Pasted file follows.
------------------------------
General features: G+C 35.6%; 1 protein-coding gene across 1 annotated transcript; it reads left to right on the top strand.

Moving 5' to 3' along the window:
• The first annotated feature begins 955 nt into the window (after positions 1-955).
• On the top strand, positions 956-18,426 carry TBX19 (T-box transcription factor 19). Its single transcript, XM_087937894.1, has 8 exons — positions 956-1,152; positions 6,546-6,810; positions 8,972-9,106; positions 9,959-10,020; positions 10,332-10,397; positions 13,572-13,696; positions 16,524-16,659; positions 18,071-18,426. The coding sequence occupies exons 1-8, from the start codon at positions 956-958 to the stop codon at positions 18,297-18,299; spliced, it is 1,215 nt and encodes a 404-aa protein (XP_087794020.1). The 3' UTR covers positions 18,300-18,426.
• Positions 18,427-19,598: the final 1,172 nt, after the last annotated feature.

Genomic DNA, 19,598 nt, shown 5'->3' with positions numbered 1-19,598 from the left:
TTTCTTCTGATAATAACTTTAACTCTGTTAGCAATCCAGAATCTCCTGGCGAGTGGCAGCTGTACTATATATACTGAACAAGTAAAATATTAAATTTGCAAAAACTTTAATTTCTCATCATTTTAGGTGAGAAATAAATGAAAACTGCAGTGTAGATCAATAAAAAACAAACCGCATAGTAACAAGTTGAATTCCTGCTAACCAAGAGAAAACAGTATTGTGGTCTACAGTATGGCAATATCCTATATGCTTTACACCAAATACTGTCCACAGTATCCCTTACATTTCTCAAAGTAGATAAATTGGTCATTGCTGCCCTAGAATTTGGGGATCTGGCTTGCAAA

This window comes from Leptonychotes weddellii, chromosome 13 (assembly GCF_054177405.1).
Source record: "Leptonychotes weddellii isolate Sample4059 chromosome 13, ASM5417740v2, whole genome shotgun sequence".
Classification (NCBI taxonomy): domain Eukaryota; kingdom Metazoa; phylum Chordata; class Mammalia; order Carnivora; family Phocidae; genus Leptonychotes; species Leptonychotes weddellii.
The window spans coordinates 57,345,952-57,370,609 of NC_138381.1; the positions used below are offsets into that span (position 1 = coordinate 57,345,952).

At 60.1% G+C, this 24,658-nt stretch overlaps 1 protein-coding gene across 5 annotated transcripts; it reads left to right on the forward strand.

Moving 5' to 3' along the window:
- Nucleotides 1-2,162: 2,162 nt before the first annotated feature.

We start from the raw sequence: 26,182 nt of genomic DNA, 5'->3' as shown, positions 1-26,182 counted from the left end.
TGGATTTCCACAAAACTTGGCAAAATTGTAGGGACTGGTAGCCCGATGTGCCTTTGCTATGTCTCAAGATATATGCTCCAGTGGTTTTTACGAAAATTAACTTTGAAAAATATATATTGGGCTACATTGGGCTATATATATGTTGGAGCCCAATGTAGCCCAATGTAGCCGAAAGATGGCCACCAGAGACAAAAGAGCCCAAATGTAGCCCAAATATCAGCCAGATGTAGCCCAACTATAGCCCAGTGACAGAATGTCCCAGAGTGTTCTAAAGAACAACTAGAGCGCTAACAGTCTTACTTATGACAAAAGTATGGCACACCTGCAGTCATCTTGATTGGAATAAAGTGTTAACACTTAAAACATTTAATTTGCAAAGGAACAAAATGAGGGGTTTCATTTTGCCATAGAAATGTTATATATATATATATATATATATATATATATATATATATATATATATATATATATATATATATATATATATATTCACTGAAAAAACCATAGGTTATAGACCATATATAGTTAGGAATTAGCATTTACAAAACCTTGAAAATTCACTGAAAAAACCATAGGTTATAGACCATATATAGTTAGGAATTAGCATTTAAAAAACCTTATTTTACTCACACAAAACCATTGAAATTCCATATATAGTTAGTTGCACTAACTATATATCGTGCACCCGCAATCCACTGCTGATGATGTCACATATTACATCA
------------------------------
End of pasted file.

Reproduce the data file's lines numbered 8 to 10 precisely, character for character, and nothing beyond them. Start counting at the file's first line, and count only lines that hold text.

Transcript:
This window comes from Leptonychotes weddellii, chromosome 13 (assembly GCF_054177405.1).
Source record: "Leptonychotes weddellii isolate Sample4059 chromosome 13, ASM5417740v2, whole genome shotgun sequence".
Classification (NCBI taxonomy): domain Eukaryota; kingdom Metazoa; phylum Chordata; class Mammalia; order Carnivora; family Phocidae; genus Leptonychotes; species Leptonychotes weddellii.